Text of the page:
4. In any image pipeline, color space ideally gets progressively smaller as we move from capture to delivery.

Why? Because once our image is in a given color space, any color outside of it is gone forever.

We want to accurately capture and preserve as much color as possible for as long as possible, with compromises made only for the sake of the end display, where they can’t be avoided.

aces image quality preservation
As images progress through a workflow, the range of colors decreases from capture to delivery. Large color spaces like ACES maintain maximum image quality until conversion for the intended viewing formats. Image © Academy of Motion Picture Arts and Sciences.

With this approach, you end up with a master that has a large, future-proof color space, which can be easily transformed to target other displays. In a moment we’re going to take a detailed look at this type of workflow.

Color spaces vs color models

We’ve talked a lot in this article about what color spaces are, but it’s also important to touch on what they’re not. An overlapping but distinct concept is that of color models, such as RGB, LAB, HSV, CMY, and XYZ.

Unlike color spaces, color models aren’t about expressing different ranges of color and luminance, but about differently expressing the same range of color and luminance.

We’re generally most familiar with the RGB color model, wherein we describe a given color in terms of its proportions of red, green, and blue. Other color models simply plot and target colors in alternative ways — for example, HSV describes a color in terms of its hue, saturation, and value (roughly equivalent to brightness).

As with color spaces, we can formulaically transform from one color model to another — the difference is that this won’t yield a visual change. That said, there are still many creative and technical reasons for transforming between different color models — but that’s a topic for another day.

A sample workflow

Now for the fun part! We’re going to put together everything we’ve learned into a practical real-world example.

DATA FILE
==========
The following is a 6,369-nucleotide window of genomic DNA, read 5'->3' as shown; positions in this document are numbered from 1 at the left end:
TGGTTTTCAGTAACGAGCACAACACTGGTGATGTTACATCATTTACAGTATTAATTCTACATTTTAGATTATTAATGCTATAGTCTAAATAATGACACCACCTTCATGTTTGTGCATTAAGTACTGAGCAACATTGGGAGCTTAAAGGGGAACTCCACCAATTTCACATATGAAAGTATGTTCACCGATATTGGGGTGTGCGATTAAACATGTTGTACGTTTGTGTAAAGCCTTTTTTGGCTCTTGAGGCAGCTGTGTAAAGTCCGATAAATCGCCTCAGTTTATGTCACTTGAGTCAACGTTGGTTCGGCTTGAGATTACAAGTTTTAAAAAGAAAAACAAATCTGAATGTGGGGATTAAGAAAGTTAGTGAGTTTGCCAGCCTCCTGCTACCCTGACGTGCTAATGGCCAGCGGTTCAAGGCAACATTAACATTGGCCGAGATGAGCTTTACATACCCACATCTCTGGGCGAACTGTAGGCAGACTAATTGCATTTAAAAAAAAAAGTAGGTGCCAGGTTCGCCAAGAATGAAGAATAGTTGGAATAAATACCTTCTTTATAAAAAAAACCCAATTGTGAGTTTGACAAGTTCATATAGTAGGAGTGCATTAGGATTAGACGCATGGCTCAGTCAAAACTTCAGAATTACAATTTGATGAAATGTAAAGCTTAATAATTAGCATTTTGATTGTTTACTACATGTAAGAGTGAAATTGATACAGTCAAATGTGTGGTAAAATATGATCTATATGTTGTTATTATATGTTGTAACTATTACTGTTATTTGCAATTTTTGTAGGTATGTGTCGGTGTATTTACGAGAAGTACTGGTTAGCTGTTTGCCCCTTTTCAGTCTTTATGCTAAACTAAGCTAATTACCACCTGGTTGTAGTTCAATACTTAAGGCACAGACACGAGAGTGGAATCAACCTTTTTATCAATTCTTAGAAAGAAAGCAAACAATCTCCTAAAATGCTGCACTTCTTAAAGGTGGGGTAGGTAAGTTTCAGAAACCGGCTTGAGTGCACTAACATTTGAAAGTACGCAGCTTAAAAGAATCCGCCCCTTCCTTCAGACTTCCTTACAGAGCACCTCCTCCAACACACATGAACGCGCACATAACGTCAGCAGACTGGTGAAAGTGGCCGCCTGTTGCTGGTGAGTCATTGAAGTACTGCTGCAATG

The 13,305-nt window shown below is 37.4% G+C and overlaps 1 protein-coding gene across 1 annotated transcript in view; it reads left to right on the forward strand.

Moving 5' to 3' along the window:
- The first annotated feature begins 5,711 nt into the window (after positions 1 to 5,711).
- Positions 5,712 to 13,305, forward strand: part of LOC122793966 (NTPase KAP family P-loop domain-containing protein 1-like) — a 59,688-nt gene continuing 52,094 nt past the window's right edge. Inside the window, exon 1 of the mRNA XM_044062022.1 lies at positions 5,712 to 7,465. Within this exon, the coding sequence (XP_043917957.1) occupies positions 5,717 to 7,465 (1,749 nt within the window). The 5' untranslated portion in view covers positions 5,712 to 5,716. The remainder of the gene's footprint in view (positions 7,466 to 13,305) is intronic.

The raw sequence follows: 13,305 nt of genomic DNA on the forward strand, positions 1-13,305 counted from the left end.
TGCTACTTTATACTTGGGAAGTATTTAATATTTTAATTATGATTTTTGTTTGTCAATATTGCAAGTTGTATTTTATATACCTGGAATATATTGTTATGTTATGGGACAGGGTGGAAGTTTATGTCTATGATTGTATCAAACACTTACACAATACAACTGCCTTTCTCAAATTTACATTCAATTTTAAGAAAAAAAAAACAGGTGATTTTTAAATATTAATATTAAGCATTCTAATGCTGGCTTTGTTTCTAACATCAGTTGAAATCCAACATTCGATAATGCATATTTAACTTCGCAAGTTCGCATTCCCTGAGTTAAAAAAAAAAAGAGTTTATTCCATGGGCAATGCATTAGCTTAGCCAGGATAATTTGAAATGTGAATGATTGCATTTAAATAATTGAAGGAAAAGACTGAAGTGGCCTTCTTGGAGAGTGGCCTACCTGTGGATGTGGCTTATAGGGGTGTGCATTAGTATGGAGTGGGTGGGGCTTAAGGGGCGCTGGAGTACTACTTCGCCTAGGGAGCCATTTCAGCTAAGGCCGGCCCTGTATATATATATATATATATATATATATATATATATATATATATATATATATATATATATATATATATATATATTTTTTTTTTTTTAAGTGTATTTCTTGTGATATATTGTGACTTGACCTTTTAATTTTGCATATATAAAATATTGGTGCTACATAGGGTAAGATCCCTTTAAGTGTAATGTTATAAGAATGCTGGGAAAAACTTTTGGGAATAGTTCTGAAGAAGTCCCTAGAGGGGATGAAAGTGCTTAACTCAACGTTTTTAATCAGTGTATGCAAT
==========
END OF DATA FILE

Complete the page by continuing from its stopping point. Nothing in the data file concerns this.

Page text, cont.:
In this hypothetical scenario, we’re working on a two-hour documentary comprised of multiple sources — Arri Alexa, Sony FS7, and archival video — which will need to deliver for SDR broadcast and streaming, HDR broadcast and streaming, as well as theatrical release. This presents us with several challenges right from the start:

  • How do we deal with the mismatch in source color spaces?
  • What color space should we be round-tripping our VFX in?
  • What color space should we request graphics be provided in?
  • Do we have to forego any global look LUTs or filters, since they’ll yield different results depending on the source color space?
  • With limited time and thousands of shots to grade, how do we establish a grading environment whose controls we feel comfortable and confident with?
  • How do we ensure the most consistent look possible across our various deliverables?
  • How can we avoid driving ourselves crazy by constantly relying on subjective compensations and guesswork to make everything feel unified?

The answer to each of these questions is the same: harnessing our understanding of color spaces, employ a color-managed workflow which eliminates as much guesswork and subjective compensation as possible.

What’s a color-managed workflow? Nothing but a fancy term for a workflow that’s designed in a color space-conscious way.

Here’s what it looks like in flowchart form:

Sample Color Managed Grading Workflow